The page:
The elevations in your LFTs are suspicious. A biopsy is necessary to diagnose small-duct PSC that does not appear on MRCP. My daughter was diagnosed at age 15 via biopsy. That said, her LFT were higher than yours are currently. The advantage of earlier diagnosis is that there is an experimental treatment that works better on PSC/UC patients early stage – oral vancomycin. If you do get diagnosed, contact me and I will educate you. Good luck.

#4

Mark, thank you very much for your reply! You’re doing a beautiful job with this forum! Even before I became a member, I read many topics where you gave valuable information about PSC. I will keep your advice in mind!

Cactusgirl, thank you for your aswer too! I so sorry about your daughter diagnosis… I don’t know if the earlier diagnosis will do any difference for me. For my researchs, oral Vancomycin isn’t marketed in my country (Brazil) and I don’t have conditions to import the product, besides the fact that it is difficult to obtain a prescription for OV, since it isn’t a “protocolized” treatment for PSC in here. How old are your daughter now? Is she doing good? and how high was her LFTs at the diagnosis? Does she have UC too?

#5

A determination needs to be made first that you do have small duct PSC before biopsy is necessary. Just keep that in mind. This can be ruled out with MRCP.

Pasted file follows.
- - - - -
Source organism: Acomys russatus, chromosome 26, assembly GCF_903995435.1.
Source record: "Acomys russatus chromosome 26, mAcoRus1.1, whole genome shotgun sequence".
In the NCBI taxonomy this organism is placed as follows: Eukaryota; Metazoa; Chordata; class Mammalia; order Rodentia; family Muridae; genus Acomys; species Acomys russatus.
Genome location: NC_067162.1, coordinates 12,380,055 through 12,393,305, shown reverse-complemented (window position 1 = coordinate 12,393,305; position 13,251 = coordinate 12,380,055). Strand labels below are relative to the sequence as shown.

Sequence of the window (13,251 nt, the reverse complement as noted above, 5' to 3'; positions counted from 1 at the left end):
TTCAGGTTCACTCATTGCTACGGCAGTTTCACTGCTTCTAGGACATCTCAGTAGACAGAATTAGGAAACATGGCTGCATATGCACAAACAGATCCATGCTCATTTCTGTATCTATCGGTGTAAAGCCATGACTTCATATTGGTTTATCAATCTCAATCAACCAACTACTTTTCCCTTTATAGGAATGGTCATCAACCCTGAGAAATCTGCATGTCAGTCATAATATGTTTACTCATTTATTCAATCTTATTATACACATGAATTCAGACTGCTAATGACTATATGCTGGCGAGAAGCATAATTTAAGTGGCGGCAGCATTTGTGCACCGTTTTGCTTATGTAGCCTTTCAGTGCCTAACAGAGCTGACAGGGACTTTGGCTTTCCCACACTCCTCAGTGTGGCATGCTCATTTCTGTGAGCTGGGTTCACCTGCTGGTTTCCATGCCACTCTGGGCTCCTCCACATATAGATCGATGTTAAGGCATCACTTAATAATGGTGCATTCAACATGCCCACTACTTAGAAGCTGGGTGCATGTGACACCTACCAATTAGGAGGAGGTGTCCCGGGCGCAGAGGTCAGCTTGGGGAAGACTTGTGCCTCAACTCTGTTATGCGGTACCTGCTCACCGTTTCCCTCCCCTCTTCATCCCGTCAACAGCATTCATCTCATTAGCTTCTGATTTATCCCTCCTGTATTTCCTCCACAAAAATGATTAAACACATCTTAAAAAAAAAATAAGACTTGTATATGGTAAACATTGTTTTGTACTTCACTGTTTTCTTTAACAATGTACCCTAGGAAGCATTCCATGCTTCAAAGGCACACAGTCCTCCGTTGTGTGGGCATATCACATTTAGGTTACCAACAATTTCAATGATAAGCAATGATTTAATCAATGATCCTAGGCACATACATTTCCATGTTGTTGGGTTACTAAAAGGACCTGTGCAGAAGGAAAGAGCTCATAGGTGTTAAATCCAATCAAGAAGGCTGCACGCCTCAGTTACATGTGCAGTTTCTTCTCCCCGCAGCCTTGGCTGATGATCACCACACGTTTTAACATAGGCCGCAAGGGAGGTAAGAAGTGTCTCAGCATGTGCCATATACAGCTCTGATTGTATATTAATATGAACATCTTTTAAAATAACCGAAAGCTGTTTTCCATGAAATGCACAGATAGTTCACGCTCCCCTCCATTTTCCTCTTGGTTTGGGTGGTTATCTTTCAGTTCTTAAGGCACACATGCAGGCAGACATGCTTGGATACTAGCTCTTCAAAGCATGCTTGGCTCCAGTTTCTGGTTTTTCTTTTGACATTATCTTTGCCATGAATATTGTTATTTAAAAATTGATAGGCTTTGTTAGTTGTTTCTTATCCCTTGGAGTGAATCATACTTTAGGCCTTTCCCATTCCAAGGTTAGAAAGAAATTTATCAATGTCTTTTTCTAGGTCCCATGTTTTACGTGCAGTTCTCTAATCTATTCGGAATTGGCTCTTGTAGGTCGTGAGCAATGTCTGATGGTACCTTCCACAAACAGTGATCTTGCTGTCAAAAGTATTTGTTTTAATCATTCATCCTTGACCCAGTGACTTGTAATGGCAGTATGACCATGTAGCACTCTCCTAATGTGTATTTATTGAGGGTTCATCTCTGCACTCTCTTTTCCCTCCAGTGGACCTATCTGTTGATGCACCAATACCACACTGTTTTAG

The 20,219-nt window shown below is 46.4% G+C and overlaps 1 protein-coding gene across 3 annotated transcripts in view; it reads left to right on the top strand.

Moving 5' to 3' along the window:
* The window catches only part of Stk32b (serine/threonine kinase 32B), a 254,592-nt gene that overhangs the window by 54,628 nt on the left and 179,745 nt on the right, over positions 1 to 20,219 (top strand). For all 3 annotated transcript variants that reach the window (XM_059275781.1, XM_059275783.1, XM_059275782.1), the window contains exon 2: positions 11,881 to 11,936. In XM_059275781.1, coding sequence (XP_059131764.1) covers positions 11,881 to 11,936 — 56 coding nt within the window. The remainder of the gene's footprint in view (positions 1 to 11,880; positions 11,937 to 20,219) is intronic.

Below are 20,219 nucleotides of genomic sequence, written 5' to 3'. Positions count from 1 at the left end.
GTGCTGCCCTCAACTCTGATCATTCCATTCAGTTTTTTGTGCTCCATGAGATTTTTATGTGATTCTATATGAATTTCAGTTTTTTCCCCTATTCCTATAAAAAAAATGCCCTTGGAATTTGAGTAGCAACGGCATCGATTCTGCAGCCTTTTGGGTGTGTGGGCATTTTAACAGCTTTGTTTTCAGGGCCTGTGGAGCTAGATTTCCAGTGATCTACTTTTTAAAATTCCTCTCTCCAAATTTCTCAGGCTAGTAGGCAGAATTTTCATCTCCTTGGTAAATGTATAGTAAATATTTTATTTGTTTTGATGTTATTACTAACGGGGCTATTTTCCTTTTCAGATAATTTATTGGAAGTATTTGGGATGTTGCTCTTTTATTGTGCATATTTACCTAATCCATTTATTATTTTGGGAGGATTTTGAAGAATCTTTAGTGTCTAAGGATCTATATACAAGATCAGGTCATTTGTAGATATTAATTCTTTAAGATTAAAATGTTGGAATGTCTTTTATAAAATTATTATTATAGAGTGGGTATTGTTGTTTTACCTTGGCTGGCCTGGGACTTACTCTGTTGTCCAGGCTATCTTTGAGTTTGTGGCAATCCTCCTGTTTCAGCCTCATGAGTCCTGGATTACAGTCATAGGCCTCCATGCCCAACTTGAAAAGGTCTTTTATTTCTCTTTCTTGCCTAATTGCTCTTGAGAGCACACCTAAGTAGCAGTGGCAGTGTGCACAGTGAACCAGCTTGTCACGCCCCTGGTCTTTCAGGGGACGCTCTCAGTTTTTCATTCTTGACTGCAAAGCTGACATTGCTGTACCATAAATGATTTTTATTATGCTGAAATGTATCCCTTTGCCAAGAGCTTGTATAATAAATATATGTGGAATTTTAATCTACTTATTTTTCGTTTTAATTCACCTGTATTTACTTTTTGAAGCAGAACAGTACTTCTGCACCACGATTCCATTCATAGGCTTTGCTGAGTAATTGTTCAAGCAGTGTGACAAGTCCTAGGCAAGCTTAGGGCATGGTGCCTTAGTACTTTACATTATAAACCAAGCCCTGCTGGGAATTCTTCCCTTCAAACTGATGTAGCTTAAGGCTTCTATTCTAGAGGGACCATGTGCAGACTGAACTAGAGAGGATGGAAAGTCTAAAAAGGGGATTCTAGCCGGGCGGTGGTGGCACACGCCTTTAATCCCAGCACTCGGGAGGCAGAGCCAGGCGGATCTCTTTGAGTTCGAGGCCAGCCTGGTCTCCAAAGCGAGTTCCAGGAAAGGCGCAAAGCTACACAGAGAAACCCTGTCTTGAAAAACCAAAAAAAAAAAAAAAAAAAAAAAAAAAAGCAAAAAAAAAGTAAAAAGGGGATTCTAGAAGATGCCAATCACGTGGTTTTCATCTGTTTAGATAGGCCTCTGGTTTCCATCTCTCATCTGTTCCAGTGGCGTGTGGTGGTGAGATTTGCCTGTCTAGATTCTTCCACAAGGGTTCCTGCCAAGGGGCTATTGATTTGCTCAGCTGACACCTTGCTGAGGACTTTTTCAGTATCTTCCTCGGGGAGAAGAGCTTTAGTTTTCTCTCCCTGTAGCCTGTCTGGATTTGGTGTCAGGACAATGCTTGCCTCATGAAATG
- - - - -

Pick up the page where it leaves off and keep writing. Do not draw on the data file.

#6

Thank you for asking. She is doing great! She is now a D1 athlete at Stanford playing lacrosse and will graduate this June with a Biology degree. All damage to her liver and colon reversed with the vancomycin treatment. She has been doing research on the gut microbiome for the last 2 summers, one in Norway at the PSC Center there. I can email you several papers and more information if you are interested. I co-wrote 2 of the papers with Mayo Clinic and Stanford. This potential treatment was discovered by accident by a Stanford doctor, Dr. Kenneth Cox.

#7

Lilo,

Welcome to the forum. I’d agree with Mark, that your ranges aren’t that high, although they might be representative of PSC. The question I’d ask a hepatologist is why they want to do the liver biopsy; is that the only way to determine what they are looking for? The biopsy comes with risks (small, but they are there). It should only be used of a specific purpose that cannot be achieved through other means.

Steven

#8

Mark, sorry, I didn’t understand very well what did you mean with “determination”. Are you saying that the doctor should do the diagnosis of small duct PSC before the biopsy to then made it?

Cactusgirl, good to know that she’s doing great! I really appreciate any information about it, I will send you a private message with my email. Thank you!

Steven, thank you for the aswer! The biopsy is being considered because they don’t know what is causing my abnormal LFT’s. Even though it isn’t much high, it’s progressively increasing in the last 6 months.